Afghanistan Presidential Elections
The Afghanistan Presidential election was held on the 28th of September 2019. Despite serious security challenges and threats, Afghan security forces provided relative security to hold the elections, which fortunately had fewer casualties than expected. Nevertheless, a considerable number of our innocent people and security personnel were martyred and wounded. Participation of the people during the voting period was considerably low, resulting in an exceptionally low number of votes, which was likely to be around 1.5 million votes according to the recent news reports by Tolo News and TIFA. Moreover, late reports from the Elections Commission, which disclosed results from 2,597 polling stations, almost more than half of the 4,500 polling stations around the country, announced 1,051,800 votes overall, inclusive of 400k votes from the province of Kabul. Hence, it concludes ces. It is not likely for the actual votes to exceed 1.7 mi upon completing all votes from the remaining provincesllion. Despite the dangers, there is no doubt that Afghans have demonstrated their commitment to democracy in the best way. However, with their low level of participation in the election, Afghans had one clear message: they altered the elections to a referendum of dissatisfaction with Ghani and Abdullah and the current status quo. The Afghans have made it clear that the continuance of this state and prolongation of Ashraf Ghani and Abdullah is unacceptable to them and is against this situation’s extension. The low level of participation in the elections has placed it in a legitimate crisis where the reasons are as follows:
- In this election, the competition was among four leading candidates: Ghani, Abdullah, Hekmatyar, and Nabil.
- Assuming 1.7 million votes, we will have 300k votes for Hekmatyar, 150k votes for Nabil, and the remaining 1,250,000 votes split among Ghani and Abdullah.
- The competition between Ghani and Abdullah was close, with approximately 600k votes for one and 650k for the other.
- Assuming Ghani or Abdullah as the elected president of Afghanistan with only 650k votes, which clearly represents only 2% of the Afghan population.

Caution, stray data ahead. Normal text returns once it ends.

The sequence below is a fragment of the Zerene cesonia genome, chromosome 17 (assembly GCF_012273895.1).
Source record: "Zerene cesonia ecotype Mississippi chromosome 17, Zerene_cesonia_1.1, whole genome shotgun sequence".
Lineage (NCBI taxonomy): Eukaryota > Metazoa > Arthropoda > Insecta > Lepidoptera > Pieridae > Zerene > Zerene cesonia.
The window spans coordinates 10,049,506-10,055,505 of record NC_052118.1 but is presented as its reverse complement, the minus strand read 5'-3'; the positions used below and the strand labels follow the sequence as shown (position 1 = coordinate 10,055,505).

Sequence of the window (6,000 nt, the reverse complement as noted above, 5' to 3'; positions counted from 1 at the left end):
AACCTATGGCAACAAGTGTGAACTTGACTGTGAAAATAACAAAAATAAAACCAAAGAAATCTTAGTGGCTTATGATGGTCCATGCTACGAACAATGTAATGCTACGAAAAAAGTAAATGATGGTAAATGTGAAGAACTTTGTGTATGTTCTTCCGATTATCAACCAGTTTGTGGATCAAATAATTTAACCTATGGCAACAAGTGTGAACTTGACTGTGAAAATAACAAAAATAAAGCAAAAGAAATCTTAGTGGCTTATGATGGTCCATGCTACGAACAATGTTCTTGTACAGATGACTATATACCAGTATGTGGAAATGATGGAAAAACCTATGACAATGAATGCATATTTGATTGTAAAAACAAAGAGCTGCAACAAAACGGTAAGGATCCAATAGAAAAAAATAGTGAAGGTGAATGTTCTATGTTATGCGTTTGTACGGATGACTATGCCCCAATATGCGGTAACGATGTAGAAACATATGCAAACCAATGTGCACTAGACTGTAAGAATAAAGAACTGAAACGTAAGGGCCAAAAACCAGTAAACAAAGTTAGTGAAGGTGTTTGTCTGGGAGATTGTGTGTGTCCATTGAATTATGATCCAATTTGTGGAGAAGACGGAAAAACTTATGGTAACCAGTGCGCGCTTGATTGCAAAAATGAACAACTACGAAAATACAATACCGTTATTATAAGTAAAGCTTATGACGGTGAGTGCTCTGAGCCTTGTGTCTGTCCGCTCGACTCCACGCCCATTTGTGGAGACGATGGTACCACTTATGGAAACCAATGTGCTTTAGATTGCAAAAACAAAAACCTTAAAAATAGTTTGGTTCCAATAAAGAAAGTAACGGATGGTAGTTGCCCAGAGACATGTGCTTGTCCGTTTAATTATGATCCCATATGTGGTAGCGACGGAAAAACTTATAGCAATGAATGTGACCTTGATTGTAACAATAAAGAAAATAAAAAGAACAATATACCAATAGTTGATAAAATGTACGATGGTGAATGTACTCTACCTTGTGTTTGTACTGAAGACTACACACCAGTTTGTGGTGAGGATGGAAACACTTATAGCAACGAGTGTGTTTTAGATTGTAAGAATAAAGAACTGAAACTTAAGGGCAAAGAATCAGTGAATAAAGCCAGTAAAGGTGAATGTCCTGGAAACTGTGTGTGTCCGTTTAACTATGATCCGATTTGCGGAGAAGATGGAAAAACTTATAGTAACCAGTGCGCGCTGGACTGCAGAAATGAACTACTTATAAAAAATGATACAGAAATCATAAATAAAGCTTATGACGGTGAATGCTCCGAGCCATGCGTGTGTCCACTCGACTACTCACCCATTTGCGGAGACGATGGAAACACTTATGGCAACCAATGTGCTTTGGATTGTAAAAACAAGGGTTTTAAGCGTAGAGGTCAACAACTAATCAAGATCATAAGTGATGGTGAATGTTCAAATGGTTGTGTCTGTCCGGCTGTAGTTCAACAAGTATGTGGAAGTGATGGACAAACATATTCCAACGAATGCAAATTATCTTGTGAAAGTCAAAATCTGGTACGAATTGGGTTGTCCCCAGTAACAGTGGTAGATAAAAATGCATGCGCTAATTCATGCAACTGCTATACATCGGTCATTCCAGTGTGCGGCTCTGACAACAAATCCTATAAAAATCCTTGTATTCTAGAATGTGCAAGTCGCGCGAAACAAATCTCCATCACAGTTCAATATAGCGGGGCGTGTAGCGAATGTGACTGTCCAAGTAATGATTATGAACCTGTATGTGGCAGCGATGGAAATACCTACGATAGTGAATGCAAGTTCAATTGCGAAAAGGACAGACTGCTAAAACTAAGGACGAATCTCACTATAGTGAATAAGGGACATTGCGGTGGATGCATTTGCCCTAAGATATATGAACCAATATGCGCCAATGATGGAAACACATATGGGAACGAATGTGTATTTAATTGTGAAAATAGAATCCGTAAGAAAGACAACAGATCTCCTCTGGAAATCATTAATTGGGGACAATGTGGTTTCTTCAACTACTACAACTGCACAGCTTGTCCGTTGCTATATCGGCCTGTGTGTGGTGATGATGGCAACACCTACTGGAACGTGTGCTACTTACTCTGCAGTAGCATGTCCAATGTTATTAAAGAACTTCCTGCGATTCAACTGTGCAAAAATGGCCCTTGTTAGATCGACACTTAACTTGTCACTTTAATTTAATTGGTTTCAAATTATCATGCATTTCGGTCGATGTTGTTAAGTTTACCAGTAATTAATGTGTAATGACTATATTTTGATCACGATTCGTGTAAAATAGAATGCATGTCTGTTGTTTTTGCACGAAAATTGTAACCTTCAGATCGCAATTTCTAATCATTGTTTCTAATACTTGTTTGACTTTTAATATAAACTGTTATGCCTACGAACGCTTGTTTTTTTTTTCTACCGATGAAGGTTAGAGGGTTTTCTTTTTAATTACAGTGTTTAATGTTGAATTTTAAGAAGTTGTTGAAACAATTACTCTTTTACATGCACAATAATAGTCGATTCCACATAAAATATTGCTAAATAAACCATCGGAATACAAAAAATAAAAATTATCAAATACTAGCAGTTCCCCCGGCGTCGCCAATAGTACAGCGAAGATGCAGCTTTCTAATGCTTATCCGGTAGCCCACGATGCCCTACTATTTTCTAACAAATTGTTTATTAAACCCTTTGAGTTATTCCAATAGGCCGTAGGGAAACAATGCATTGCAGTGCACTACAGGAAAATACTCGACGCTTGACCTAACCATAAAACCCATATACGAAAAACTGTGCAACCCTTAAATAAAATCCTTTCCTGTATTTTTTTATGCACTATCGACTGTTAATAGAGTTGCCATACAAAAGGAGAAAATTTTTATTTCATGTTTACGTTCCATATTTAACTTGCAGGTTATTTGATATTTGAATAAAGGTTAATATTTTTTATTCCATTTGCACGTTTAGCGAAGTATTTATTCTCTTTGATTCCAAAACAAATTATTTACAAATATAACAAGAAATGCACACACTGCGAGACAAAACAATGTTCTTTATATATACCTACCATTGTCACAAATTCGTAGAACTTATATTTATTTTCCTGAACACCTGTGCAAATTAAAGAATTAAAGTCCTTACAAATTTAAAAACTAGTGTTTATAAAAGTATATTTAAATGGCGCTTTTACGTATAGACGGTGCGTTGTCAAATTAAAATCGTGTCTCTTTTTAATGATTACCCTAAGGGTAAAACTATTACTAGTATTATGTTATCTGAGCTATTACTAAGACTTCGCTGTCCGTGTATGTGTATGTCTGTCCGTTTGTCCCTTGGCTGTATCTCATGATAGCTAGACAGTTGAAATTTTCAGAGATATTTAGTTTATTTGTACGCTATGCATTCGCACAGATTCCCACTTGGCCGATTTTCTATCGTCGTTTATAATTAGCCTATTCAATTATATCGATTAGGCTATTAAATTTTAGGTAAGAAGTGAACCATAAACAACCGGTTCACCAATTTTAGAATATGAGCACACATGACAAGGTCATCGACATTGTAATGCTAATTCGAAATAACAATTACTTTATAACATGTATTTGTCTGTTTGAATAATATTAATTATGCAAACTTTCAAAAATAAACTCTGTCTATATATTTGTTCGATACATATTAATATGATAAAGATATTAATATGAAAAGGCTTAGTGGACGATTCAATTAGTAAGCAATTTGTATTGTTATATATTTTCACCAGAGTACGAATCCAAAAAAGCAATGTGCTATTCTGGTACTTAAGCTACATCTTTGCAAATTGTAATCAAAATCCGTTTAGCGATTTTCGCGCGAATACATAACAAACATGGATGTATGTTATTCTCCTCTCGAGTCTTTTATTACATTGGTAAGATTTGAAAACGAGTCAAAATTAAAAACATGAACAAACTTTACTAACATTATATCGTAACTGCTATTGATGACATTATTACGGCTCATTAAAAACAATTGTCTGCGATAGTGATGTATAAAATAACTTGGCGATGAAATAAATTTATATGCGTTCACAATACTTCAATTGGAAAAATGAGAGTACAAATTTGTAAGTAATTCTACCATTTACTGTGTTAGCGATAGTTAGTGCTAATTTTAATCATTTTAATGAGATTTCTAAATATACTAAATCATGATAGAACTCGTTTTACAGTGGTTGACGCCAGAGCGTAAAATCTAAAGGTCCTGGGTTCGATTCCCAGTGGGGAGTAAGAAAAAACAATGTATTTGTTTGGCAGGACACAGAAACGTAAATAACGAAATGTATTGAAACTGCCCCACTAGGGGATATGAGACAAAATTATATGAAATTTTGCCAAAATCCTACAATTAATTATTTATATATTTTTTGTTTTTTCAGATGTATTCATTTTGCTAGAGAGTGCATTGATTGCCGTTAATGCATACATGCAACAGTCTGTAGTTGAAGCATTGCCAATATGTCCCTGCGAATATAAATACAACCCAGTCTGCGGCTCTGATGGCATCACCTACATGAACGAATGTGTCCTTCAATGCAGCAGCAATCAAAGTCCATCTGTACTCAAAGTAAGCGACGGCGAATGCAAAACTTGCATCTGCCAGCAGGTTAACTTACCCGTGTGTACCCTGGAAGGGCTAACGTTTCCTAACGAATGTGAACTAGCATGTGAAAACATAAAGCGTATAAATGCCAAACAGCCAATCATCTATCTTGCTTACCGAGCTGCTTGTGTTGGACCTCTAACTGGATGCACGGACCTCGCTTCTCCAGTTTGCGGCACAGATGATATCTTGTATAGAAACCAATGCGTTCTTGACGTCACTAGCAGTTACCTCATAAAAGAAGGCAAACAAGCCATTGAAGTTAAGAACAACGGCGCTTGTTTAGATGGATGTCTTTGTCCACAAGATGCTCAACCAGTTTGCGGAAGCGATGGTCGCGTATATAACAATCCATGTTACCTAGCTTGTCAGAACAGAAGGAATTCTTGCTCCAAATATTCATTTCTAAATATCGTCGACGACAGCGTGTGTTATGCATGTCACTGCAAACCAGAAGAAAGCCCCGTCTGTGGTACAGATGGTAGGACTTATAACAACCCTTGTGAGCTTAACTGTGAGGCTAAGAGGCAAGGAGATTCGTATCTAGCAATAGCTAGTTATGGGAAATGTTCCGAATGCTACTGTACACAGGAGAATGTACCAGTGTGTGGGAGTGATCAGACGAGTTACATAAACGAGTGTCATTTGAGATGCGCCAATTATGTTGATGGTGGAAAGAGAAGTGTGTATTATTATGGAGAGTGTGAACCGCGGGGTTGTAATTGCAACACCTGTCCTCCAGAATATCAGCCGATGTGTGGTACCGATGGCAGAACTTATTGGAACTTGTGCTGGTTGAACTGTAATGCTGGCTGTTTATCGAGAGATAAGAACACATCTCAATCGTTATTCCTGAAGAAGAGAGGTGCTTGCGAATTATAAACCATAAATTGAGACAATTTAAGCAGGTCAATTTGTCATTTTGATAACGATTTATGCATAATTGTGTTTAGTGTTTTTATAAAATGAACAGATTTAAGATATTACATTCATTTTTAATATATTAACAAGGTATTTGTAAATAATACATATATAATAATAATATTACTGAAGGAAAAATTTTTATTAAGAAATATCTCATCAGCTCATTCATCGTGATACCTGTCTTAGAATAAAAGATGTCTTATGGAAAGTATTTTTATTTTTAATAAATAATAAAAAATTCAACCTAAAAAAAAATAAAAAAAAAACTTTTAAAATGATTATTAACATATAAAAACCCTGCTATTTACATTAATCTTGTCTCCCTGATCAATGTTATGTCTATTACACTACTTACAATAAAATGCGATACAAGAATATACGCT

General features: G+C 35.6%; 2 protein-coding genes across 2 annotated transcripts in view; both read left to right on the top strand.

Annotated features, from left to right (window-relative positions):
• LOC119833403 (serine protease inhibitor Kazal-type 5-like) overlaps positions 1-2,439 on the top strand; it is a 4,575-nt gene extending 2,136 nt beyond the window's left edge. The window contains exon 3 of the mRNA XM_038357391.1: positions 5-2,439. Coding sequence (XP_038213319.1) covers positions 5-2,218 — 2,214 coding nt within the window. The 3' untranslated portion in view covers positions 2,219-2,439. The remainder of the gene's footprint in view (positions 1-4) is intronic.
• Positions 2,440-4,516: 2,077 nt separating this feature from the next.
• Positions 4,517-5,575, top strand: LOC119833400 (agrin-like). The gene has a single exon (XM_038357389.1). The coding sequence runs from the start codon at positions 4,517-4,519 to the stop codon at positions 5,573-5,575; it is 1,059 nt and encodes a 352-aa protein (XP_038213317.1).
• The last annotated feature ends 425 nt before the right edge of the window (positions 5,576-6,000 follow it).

– Would it be fair for one to declare himself in this way as the representative of the Afghan people?
– Would this mandate be able to negotiate with regards to peace with the Taliban strength-fully?
– Would this mandate be able to persuade the public and the international community?
– Would we be able to claim that we can have a strong government in Afghanistan?
– Is this really the 50 + 1 voting?
– Perhaps if elections go to round 2, would the situation be any better?
– Finally, was it necessary to spend 130 million dollars which came from the pockets of the poor Afghans and foreign taxpayers for such an election?
The answer to all these questions is a NO. On the other hand, there is a definite possibility of fraud before the elections by both leading candidates, Ghani and Abdullah, and before the elections by filling of ballot boxes or through a biometric server or the manipulation of numbers, wherein this case, the situation would be far worse than imagined. Hence, no party would accept the outcome in such a case, which will eventually lead to a serious confrontation among different parties, leading the future of the country to danger and ultimately to a civil war. This will initiate severe regional instability, where its effects will undoubtedly touch the world.
So, considering the very fragile and warlike situation in Afghanistan, the challenges ahead, and the situation in the region, we can conclude that the outcome of this election will be negative for democracy and Afghans and will add to their problems in the future. It would then lead Afghanistan into an uncontrollable crisis. But, on the other hand, the formation of such a weak government would be a betrayal to the people of Afghanistan and be a reason to place the international community in a challenging position. Therefore, before it’s too late, finding a genuine solution and seeking a reasonable solution is best.
At the earliest time, an unbiased candidate with a reputable name and acceptable to all parties, including the Taliban and the domestic politicians, should be appointed as the head of the Interim Government. At the same time, all other ministries and institutions continue to operate normally. Interim administration will appoint an authorized, strong, and competent team to participate during the Intra-Afghan Dialogue with the Taliban. With the commencement of the Intra-Afghan dialogue, the head of the interim government will announce a national ceasefire. A peace agreement will be signed – (between the US and the Taliban in the presence of representatives of regional countries and Peace Agreement guarantors) simultaneously as the Intra-Afghan dialogue occurs. As a result of the Intra-Afghan Dialogue, the interim administration head will announce the implementation of the peace process and the conclusion of the Intra-Afghan negotiations.